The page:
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IRS Reviews Shouldn’t Slow NOL Carryback Refunds

Posted on Oct. 2, 2020

Taxpayers looking to use a coronavirus relief provision allowing businesses to carry back losses to prior tax years don’t have to worry about their refunds getting bogged down by the IRS, according to an agency official.

The IRS’s approach to refund requests via Form 1045, “Application for Tentative Refund,” for individuals, and Form 1139, “Corporate Application for Tentative Refund,” is “refund first, ask questions later,” revenue agent William Scott, Large Business and International Division, agriculture and biofuel group, said October 1.

The Joint Committee on Taxation has a statutory requirement to review refunds greater than $2 million for individuals or $5 million for corporations. But even if a refund stemming from a provision in the Coronavirus Aid, Relief, and Economic Security Act (P.L. 116-136) allowing for net operating loss carrybacks exceeds those thresholds, “you would still get the refund — assuming there wasn’t any major problem with the request — before any audit activity took place,” Scott said at a California Society of CPAs virtual conference on tax and accounting for farmers.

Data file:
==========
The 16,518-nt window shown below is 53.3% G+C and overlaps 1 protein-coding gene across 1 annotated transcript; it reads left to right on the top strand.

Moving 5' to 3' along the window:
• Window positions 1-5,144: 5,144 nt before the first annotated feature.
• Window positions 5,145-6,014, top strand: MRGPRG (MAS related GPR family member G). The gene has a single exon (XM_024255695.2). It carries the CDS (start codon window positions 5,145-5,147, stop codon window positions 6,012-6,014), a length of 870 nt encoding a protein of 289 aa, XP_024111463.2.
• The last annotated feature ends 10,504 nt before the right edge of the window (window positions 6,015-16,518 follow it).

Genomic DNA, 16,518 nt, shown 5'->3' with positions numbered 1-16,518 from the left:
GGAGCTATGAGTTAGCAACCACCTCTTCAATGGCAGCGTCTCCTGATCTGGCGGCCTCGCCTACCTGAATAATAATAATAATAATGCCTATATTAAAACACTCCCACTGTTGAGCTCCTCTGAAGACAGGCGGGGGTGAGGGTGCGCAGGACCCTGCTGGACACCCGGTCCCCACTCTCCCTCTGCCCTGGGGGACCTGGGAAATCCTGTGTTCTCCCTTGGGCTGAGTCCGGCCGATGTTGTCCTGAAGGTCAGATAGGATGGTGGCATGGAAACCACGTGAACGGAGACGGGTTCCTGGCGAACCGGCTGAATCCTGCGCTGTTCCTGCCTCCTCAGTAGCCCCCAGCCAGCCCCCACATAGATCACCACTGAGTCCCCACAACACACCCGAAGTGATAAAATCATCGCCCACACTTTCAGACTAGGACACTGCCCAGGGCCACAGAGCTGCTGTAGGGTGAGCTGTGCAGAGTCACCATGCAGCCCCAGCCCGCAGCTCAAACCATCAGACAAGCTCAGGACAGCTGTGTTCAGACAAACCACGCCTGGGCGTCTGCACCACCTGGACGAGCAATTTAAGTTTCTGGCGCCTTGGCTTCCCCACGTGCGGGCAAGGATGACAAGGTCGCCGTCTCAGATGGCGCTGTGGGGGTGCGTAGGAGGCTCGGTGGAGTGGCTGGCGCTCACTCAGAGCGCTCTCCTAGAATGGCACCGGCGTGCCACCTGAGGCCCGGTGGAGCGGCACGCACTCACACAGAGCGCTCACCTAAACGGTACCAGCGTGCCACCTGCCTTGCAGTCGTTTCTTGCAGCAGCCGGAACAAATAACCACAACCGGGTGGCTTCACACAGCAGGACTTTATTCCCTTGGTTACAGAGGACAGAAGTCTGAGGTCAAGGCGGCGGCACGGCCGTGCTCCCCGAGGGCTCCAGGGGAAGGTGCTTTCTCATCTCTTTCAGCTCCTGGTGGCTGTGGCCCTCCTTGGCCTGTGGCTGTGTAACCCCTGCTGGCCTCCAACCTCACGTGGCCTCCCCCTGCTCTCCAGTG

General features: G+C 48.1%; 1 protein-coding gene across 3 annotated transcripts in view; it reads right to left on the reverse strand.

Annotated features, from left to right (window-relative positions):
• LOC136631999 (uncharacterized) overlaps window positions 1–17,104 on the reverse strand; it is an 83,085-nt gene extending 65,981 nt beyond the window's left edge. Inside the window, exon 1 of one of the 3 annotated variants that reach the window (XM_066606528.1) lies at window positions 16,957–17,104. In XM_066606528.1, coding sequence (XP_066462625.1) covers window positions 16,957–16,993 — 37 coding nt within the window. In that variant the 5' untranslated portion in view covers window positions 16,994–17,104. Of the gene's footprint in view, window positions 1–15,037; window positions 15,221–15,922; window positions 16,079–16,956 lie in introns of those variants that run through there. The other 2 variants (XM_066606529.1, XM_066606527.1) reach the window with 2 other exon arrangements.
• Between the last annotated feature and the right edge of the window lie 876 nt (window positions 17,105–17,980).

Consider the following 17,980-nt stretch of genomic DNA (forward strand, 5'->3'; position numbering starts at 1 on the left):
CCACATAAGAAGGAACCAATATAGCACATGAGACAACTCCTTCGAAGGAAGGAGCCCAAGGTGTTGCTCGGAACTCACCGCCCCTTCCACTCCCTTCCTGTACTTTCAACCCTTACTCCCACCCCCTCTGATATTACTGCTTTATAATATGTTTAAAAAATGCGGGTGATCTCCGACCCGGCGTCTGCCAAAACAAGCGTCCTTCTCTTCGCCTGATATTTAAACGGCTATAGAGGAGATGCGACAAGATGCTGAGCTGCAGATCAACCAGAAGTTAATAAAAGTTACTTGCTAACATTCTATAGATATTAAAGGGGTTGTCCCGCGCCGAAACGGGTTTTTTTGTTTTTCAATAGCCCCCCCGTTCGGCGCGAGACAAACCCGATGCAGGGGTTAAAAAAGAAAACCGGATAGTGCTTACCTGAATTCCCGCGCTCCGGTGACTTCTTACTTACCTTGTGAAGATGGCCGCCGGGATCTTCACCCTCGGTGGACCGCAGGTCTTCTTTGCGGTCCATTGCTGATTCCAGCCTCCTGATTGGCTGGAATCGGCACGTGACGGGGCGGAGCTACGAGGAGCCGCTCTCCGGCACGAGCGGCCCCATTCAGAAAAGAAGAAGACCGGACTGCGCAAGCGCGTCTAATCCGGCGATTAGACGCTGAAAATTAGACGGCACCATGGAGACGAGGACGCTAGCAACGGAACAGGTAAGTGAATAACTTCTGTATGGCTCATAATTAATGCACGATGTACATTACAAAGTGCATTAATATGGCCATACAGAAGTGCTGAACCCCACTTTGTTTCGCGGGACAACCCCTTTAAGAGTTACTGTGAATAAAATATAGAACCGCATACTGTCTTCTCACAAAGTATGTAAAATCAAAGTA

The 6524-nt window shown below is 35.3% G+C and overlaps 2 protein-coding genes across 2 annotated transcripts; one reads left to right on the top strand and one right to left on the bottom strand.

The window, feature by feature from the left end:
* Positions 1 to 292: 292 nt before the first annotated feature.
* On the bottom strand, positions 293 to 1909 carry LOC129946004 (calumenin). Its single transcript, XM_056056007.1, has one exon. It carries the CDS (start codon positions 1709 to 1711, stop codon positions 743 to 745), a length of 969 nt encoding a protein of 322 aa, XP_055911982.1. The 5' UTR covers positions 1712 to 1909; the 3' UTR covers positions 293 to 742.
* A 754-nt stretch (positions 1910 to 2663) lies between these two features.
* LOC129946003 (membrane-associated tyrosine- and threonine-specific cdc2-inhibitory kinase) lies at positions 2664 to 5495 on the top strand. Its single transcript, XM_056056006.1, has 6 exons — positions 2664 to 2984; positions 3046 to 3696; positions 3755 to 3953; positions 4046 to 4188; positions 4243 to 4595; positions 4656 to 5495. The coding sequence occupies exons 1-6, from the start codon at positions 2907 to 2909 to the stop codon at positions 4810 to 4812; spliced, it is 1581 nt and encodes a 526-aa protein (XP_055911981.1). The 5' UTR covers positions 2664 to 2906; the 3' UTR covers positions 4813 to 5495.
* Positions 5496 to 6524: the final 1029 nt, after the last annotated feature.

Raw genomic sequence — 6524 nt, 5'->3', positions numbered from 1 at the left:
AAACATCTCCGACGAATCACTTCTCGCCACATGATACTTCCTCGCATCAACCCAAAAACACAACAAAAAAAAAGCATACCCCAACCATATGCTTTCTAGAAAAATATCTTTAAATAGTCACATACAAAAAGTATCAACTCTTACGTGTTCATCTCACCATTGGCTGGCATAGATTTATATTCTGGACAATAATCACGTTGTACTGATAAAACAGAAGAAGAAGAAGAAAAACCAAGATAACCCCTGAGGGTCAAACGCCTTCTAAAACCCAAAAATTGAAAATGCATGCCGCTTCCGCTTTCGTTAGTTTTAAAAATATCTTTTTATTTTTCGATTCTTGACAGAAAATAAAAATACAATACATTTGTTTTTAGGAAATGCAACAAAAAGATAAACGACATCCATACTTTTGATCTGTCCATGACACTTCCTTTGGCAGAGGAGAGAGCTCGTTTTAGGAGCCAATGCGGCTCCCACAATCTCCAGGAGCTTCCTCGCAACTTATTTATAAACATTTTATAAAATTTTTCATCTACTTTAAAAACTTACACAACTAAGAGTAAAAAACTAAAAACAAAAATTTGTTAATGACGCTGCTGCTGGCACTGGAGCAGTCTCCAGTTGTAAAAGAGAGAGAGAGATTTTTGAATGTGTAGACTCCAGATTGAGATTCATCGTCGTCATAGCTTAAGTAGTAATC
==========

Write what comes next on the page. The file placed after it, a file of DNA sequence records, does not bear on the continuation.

The CARES Act retroactively eliminated the excess business loss limitation in section 461(l) that was enacted as part of the Tax Cuts and Jobs Act, thus enabling businesses to carry back business losses to their 2018 or 2019 tax returns and apply for refunds.

The IRS lacks authority to waive the JCT’s statutory review requirement, so it still has to provide the JCT with a report for each of those large refunds, Scott said. “But while the report is mandatory, an [IRS] examination is not,” he said.

In some cases, the IRS can obtain the information it needs for its refund report to Congress without any taxpayer contact, and if there are no issues that need to be addressed, “we can close the case without an exam — we call that a survey,” Scott explained. He added that his office has already handled several cases that way.

LB&I had a backlog regarding these large refund reviews even before the pandemic, Scott added, but his department has since doubled the amount of staff working on them, which should speed the process up.

Asked if the IRS would put more of an audit focus on the carryback years or the year of the loss, Scott said it would depend on where the most audit risk was identified. He added that according to what he’s seen so far, “a lot of the 2018 losses are probably going to be pretty straightforward.” But he added that if audit risks that might offset some of the carryback in the earlier years are identified, he “wouldn’t hesitate to go after that.”

Follow Jonathan Curry (@jtcurry005) on Twitter for real-time updates.

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